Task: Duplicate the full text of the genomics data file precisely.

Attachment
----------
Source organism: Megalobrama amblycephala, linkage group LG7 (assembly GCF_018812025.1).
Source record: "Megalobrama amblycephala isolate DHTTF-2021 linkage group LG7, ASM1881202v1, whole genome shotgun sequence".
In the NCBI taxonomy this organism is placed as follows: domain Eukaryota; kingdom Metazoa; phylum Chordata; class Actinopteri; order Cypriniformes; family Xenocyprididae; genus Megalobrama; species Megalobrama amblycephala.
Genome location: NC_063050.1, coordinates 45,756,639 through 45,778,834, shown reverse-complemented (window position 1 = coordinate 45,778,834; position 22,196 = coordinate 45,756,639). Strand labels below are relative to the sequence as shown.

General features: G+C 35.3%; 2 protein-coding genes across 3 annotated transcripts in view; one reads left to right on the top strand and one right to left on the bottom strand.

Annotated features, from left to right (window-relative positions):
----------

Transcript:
Source organism: Megalobrama amblycephala, linkage group LG7 (assembly GCF_018812025.1).
Source record: "Megalobrama amblycephala isolate DHTTF-2021 linkage group LG7, ASM1881202v1, whole genome shotgun sequence".
In the NCBI taxonomy this organism is placed as follows: domain Eukaryota; kingdom Metazoa; phylum Chordata; class Actinopteri; order Cypriniformes; family Xenocyprididae; genus Megalobrama; species Megalobrama amblycephala.
Genome location: NC_063050.1, coordinates 45,756,639 through 45,778,834, shown reverse-complemented (window position 1 = coordinate 45,778,834; position 22,196 = coordinate 45,756,639). Strand labels below are relative to the sequence as shown.

General features: G+C 35.3%; 2 protein-coding genes across 3 annotated transcripts in view; one reads left to right on the top strand and one right to left on the bottom strand.

Annotated features, from left to right (window-relative positions):